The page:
MnDOT gives city green light to look at roundabout

Could a second Princeton roundabout lead traffic to Princeton’s Rivertown Crossing and Walmart?

That’s a possibility, according to City Engineer Mike Nielson.

The Minnesota Department of Transportation has given the city of Princeton the OK to move forward with the concept of constructing a roundabout at 21st Avenue and Highway 95.

Nielsen cautions that MnDOT is only giving the city its blessing to look at the idea of a roundabout and has not signed off to allow for the construction of the traffic control system. There are a lot of studies to be performed, as well as input to gather from the public and state and local agencies, Nielson said.

The Princeton City Council on Sept. 26 approved a preliminary and final design and engineering proposal from Nielson and its engineering firm, WSB & Associates in the amount of $287,470.

The city of Princeton, Mille Lacs County and MnDOT previously received $1.2 million in federal funding for improvements to Highway 95 from about 13th Avenue (east of Highway 169) to County Road 31, or 100th Avenue west of the city limits. A total of $1.18 million remains in the project coffers after the completion of an environmental assessment, a corridor layout and some minor improvements to the area, Nielson stated in a memo to the City Council.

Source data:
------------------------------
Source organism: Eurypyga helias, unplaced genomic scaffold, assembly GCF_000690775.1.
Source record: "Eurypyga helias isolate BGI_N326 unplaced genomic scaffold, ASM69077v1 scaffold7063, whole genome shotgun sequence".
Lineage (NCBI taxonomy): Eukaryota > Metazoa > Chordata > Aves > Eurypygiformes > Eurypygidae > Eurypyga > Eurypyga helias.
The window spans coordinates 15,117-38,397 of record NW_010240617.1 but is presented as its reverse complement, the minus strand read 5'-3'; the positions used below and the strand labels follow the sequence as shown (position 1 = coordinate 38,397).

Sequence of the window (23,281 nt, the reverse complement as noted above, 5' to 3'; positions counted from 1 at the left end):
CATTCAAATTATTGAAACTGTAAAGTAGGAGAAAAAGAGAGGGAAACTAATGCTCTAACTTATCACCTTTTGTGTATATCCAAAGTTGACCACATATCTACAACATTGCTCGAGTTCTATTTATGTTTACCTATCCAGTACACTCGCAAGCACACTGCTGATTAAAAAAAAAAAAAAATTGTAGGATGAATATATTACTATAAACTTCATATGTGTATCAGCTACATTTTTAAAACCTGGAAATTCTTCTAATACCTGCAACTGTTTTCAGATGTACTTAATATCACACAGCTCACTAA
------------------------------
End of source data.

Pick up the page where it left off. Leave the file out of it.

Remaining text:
The federal funding was earmarked for upgrading Highway 95 from a two-lane road to a four-lane divided highway with left and right turn lanes, a frontage road and a new bridge over Highway 169.

An increase in Highway 95 traffic and the addition of Walmart to the Rivertown Crossing area at 21st Avenue and Highway 95 have resulted in a need for additional improvements at the 21st Avenue-Highway 95 intersection, Nielson said. If the improvements are consistent with the environmental assessment and corridor layout plan, the federal funds can be used for such a project, he added.

The idea of a second Princeton roundabout was first raised back in June. The first roundabout was completed in the fall of 2010 at the intersection of Highway 95 and Rum River Drive, where there had been a signal light intersection.

Nielson said a roundabout is less costly than constructing a signal light intersection at 21st Avenue and Highway 95. A signal intersection requires widening the Highway 95 bridge over Highway 169. A roundabout would more than likely eliminate a need to reconstruct the Highway 95 bridge over Highway 169, he said.

WSB’s engineer fees, estimated at $287,470 for the entire project, will not come from the $1.18 million in federal funds set aside for the project. Instead, the money would ideally come from the city’s capital improvement program, Mayor Paul Whitcomb said.

There is also a potential to assess some of the costs back to property owners who would be benefiting from the project, Nielson suggested.

The project, if launched, will be administered by Mille Lacs County because Princeton is not a state aid city. According to the Minnesota Legislature’s House Research Department, Minnesota’s Municipal State-Aid Street System is a collection of about 3,600 miles of key streets located in 147 Minnesota cities throughout the state, and cities receive financial assistance from the state for construction and maintenance of those streets included in the system. A city must have a population of more than 5,000 to be a state aid city. The U.S. Census Bureau estimated Princeton’s population at 4,676 in July 2011.

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